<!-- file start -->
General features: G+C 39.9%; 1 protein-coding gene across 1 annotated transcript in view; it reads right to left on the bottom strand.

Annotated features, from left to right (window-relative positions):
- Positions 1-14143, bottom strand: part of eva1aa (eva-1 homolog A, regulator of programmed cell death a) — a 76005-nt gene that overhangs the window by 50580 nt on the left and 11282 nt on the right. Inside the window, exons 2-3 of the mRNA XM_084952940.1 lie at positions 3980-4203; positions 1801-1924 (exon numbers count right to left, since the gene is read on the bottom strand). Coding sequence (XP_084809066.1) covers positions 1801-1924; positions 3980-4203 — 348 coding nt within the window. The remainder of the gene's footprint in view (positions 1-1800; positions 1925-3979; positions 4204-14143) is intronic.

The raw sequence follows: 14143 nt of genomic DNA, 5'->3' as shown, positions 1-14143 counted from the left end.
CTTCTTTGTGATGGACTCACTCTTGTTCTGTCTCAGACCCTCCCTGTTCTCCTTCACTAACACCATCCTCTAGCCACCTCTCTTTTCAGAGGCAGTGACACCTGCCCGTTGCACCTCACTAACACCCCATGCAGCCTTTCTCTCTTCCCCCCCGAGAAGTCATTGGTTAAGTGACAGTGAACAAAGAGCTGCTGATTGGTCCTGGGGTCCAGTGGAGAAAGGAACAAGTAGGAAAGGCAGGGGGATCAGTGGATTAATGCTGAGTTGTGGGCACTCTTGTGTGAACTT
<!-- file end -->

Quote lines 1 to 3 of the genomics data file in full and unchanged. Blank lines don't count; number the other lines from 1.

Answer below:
General features: G+C 39.9%; 1 protein-coding gene across 1 annotated transcript in view; it reads right to left on the bottom strand.

Annotated features, from left to right (window-relative positions):
- Positions 1-14143, bottom strand: part of eva1aa (eva-1 homolog A, regulator of programmed cell death a) — a 76005-nt gene that overhangs the window by 50580 nt on the left and 11282 nt on the right. Inside the window, exons 2-3 of the mRNA XM_084952940.1 lie at positions 3980-4203; positions 1801-1924 (exon numbers count right to left, since the gene is read on the bottom strand). Coding sequence (XP_084809066.1) covers positions 1801-1924; positions 3980-4203 — 348 coding nt within the window. The remainder of the gene's footprint in view (positions 1-1800; positions 1925-3979; positions 4204-14143) is intronic.